It was the Wild West extravaganza which brought Buffalo Bill and gun-toting Annie Oakley to Tayside and Fife.
The Wild West re-enactment which featured cowboys, cowgirls, horses and Native Indians is being remembered 150 years after Buffalo Bill’s legend was born.
He served in the American Civil War and, in 1867, he began buffalo hunting to feed railroad constructions crews, which gave him his defining nickname.
William Frederick “Buffalo Bill” Cody estimated he killed 4,280 buffaloes in around 18 months.
It was in 1869 that Buffalo Bill became world famous when he met Ned Buntline who published a story based on Cody’s adventures and then published a highly successful novel, Buffalo Bill, King of the Bordermen.
Buffalo Bill’s Wild West show later travelled around the United States, Continental Europe and Great Britain including a highly successful three months at a Glasgow showground in 1892.
The performers, including a tribe of Sioux Indians, returned for a wider tour, when they travelled by train to 29 towns and cities including Arbroath, Dundee, Dunfermline, Forfar, Kirkcaldy and Montrose in August 1904.
The Wild West Show had entertained vast crowds in Dunfermline and Kirkcaldy with 800 people and 500 horses when the entire ensemble was hauled north to set up at Dundee’s Magdalen Green.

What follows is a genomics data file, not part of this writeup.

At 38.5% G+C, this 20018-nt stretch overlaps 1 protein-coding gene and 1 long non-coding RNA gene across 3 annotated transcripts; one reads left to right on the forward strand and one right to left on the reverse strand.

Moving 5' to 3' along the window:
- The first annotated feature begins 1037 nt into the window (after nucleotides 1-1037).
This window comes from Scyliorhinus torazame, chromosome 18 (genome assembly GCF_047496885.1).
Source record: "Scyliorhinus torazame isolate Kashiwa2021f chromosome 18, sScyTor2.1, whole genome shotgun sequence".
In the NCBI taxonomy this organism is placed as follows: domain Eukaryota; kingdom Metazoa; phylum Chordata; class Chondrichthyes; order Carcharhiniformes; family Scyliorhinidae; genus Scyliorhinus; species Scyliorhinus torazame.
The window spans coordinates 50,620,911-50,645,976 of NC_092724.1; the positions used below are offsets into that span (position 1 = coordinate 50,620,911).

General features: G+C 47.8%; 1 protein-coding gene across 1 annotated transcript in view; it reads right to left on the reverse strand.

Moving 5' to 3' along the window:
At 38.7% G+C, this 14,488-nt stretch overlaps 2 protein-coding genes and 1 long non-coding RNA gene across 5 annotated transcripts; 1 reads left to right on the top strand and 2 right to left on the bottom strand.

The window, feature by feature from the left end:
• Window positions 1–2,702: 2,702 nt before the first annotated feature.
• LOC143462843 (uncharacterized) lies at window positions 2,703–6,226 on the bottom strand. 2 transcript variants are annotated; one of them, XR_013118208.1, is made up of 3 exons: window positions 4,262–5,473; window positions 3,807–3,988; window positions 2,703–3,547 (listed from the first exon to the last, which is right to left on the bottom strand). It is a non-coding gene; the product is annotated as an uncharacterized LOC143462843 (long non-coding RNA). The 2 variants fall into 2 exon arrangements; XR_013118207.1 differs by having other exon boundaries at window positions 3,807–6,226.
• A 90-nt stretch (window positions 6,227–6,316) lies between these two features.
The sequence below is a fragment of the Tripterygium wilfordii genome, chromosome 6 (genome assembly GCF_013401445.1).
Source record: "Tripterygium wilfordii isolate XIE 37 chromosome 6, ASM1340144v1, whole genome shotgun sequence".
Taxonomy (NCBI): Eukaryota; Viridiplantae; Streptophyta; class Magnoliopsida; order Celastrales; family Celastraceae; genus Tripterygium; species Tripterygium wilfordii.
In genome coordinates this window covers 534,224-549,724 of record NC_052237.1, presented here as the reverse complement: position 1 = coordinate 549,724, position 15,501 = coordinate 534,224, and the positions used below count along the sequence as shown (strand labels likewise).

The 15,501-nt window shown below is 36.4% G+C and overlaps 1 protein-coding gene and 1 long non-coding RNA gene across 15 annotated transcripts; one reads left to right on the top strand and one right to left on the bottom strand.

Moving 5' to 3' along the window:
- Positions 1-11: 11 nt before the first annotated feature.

The newspaper advertisement for the event described Buffalo Bill’s show as having three special trains, in an “exhibition that has no counterpart”.
His trip wasn’t without incident, of course.
In Dundee, firefighters were called to put out a blaze in a goods yard, most likely caused by one of Cody’s trains passing through.
The show was a re-enactment of the legend of the Wild West and never before were there such immense crowds.
Dundee Corporation organised trams to ferry the populace to two shows a day over three days which were visited by an estimated 74,000 people.
Where the Portcullis Bar is now was the location of the Wild West Show in Arbroath at Culloden Farm on August 22.
There were further dates at Market Muir in Forfar and Burgess Park in Montrose.
Tayside rail enthusiast John Ruddy said: “Until the 1950s and 1960s most goods travelled by train, but no stranger delivery would have been made than the three massive trains which carried Buffalo Bill’s Wild West show to Arbroath, Forfar and Montrose in August 1904.
“Such a tour could probably not have taken in so many venues across Scotland and the UK before, allowing even the smallest towns to experience the massive extravaganza.
“The fact that the whole entourage of hundreds of performers, including a tribe of Sioux Indians and a great many animals were moved on a daily basis from town to town would a major headache today, yet the railways managed it smoothly, and almost without incident.
“Towns such as Hawick, Fraserburgh, Peterhead as well as Arbroath, Forfar and Montrose all were able to benefit from the railways ability to transport virtually anything to anywhere.
“With talk of the railway returning to Hawick is it too much to think that soon it will return to Forfar as well?”
The shows consisted of reenactments of history combined with displays of showmanship, sharp-shooting, hunts, racing, or rodeo style events.
The grand finale of the show was Attack on the Burning Cabin in which Indians attacked a settler’s cabin and were repulsed by Buffalo Bill, cowboys, and Mexicans.